The problem with EDSA

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They called it a revolution–those who define revolution as any sudden change, which EDSA 1 indeed was. In EDSA 1 the people overthrew Ferdinand Marcos, in a process that was both swift and unprecedented.

That should have meant, as Marcos flew to Hawaii, that his coterie of kin, cronies and military goons would go with him, if not literally into foreign exile, at least figuratively into the everlasting contempt of their victims. They would lose the power they had, as Marcos would lose his. They would no longer have the capacity to torment and to kill, to exploit and to plunder. They would live out their lives in disgrace in internal exile in the country they had shamelessly ruined, and whose people they had brutalized. Continue reading

Philippine sodom

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Four bills prohibiting the publication, production, importation, distribution and sale of “obscene” and “pornographic” materials as well as the public performance of live sexual acts have been filed in Congress. A fifth bill would create a government body that would monitor publications and penalize those found to be “obscene”.

The five bills vary in their illiberality as well as literacy. But all share two assumptions. First, they assume and indeed argue that the Philippines is in a state of perdition, assailed by all sorts of immoral and criminal behavior– a veritable Sodom and Gomorrah. Second, they assume and indeed argue that it’s the proliferation of obscene materials and exhibitions that is its cause. All would also make it state policy to protect Filipinos from moral corruption by denying them access to pornography and obscene materials. Continue reading

Method in madness

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The Valentine’s Day bombings in Makati, General Santos and Davao, which killed 13 people and injured 150, were certainly terrorist acts, if terrorism is defined as the indiscriminate use of violence to instill fear in furtherance of a particular goal.

It doesn’t matter how noble or debased the goal is. Terrorism is a method independent of the validity or bankruptcy of the goals of those who use it. In every instance, the point is to frighten through the message that everyone can be a target, and to coerce governments into making concessions. In making that point, terrorism kills indiscriminately. Continue reading

Volatile Sulu

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The fighting in Sulu has so far claimed 70 casualties among the combatants, and displaced some 2,000 residents of the municipalities affected.

There are only two ways the fighting can go, given the tenacity of the MNLF guerillas and the determination of the AFP leadership to crush them. Either it escalates into another major conflict, or it results in the defeat of the guerillas. One thing is certain, however. Neither the immediate cause of the conflict nor the social and economic realities that have made parts of Mindanao so volatile are likely to end up being wisely addressed. Continue reading

Rarer than rubies

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No good deed goes unpunished–and may I add that all evil is either immediately or eventually rewarded. Although many of us suspect that this is true only of the Philippines, this may be a rule of life and an existential truth for all of humanity. The original quote about good deeds is after all attributed to Claire Booth Luce, an American who was as privileged as they come.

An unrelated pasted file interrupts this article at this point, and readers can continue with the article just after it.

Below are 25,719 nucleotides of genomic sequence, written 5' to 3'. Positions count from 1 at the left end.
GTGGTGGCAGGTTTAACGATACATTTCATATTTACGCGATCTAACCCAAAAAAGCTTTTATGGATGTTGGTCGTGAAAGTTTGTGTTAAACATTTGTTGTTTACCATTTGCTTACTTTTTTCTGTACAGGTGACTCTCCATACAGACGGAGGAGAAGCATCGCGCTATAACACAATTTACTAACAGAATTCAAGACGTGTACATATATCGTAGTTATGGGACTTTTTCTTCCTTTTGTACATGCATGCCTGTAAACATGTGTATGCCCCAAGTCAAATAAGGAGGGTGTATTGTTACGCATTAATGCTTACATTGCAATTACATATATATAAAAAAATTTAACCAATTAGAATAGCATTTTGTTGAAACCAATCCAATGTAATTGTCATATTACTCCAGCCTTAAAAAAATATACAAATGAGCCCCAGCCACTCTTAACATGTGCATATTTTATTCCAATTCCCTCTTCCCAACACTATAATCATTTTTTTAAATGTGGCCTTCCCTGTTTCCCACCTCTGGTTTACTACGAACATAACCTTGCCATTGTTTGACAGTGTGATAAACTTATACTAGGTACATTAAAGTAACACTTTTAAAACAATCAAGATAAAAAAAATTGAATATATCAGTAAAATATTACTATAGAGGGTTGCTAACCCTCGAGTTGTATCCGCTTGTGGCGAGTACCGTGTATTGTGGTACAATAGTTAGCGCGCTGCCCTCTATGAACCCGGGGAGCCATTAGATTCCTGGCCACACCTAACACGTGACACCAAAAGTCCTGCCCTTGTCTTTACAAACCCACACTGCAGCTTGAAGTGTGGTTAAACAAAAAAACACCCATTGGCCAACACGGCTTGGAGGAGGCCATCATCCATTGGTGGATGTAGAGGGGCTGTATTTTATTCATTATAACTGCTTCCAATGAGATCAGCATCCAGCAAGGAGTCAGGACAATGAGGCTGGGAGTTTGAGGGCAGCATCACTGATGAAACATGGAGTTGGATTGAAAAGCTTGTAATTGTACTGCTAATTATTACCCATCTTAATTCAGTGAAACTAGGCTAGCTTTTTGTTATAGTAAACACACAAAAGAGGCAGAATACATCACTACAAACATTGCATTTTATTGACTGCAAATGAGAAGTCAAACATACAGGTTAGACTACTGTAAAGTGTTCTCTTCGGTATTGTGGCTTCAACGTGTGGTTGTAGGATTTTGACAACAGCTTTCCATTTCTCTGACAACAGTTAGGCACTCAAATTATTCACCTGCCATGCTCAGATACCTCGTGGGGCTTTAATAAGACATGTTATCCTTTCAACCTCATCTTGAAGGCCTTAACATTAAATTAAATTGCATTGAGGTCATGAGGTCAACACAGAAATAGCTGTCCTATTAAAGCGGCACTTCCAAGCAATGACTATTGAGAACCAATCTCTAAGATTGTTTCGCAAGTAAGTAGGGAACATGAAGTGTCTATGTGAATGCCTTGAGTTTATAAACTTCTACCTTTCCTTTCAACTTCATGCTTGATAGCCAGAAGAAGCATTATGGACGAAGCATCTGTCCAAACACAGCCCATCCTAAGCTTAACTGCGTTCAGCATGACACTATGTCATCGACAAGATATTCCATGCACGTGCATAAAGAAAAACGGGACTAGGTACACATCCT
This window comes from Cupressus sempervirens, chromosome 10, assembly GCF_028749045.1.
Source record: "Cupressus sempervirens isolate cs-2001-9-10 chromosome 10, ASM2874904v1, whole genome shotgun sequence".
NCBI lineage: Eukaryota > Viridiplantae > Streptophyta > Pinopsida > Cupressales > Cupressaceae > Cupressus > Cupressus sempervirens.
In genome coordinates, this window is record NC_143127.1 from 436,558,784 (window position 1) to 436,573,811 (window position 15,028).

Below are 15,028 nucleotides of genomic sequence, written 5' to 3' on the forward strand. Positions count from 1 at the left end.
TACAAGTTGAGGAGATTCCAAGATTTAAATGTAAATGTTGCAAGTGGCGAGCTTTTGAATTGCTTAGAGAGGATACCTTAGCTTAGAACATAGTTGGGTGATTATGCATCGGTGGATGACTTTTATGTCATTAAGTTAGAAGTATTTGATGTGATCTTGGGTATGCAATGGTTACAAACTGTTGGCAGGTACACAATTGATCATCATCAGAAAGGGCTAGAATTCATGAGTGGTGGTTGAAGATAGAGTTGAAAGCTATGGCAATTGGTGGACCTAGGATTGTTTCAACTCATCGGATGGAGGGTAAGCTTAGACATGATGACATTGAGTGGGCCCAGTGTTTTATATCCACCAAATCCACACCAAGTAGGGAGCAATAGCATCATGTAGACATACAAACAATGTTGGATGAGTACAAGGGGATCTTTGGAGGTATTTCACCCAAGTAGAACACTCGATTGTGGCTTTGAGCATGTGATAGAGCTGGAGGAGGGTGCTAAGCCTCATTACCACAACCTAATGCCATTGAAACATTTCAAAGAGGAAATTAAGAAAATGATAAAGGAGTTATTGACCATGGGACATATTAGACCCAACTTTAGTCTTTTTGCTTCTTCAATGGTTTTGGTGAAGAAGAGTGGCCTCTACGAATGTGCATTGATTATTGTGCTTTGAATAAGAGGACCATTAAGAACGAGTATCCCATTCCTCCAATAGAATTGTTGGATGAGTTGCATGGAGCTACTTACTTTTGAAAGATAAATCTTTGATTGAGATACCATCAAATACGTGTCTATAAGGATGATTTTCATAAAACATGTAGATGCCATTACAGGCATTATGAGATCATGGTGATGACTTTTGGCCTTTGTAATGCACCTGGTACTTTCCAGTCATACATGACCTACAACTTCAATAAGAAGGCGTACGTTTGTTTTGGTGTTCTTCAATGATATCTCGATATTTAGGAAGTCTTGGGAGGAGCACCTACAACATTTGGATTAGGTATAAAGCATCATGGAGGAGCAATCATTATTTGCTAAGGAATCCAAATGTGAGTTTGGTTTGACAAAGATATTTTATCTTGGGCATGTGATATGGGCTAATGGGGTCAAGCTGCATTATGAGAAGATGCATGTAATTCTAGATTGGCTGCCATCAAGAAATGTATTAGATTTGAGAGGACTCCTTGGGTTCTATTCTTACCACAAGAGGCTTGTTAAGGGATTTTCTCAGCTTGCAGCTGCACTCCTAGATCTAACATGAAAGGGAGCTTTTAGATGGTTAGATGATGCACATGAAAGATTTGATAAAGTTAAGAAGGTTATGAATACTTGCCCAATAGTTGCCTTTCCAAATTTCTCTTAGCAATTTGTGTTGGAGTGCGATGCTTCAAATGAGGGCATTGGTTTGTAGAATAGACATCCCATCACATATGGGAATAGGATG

It is understandable, nevertheless, why Filipinos should think that injustice reigns only in these islands, and that it is the lot of Filipinos mostly or exclusively and not of others. Continue reading

The heart of the debate

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Towards the media in this country there are at least three attitudes.

There is total acceptance of what the media, specifically TV, dish out every day. This is the attitude of most people–the men, women and children in their millions who watch TV news and entertainment without a single critical thought. They clap at the antics of their favorite comic. They gasp at the beauty and fashion sense of their favored women hosts. They accept wholeheartedly the logic of the six o’clock news, which lately has seen more and more emphasis on stories about actors and actresses and less and less about such things as VAT. Continue reading

Hypocrites all

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Poverty is the reason most cited for the desperate desire of Filipino workers, most of them women, to leave country and family for jobs abroad.

The women picketing the Japanese embassy in protest over the Japanese government’s new rules on the accreditation of entertainers who want to work in the fabled land of the quick yen said so in as many words, and described unemployment opportunities in the land of their birth as nil, besides. Continue reading

Debasing themselves

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A female interrogator wearing only a bra and thong conducts a late-night interrogation of a male detainee. Another removes her shirt while interrogating another male detainee, to reveal that she’s wearing a tight t-shirt. She touches her breasts and rubs them against the prisoner’s back. When the detainee spits on her face, the interrogator leaves the room. After making sure that the water supply to the detainee’s cell is turned off, she smears red ink on her hands, and, returning to the interrogation room and pretending that the ink is menstrual blood, wipes her hand on the detainee’s face. Another female interrogator takes off her uniform top, exposing her brown t-shirt. She runs her fingers through another male detainee’s hair and sits on his lap. Continue reading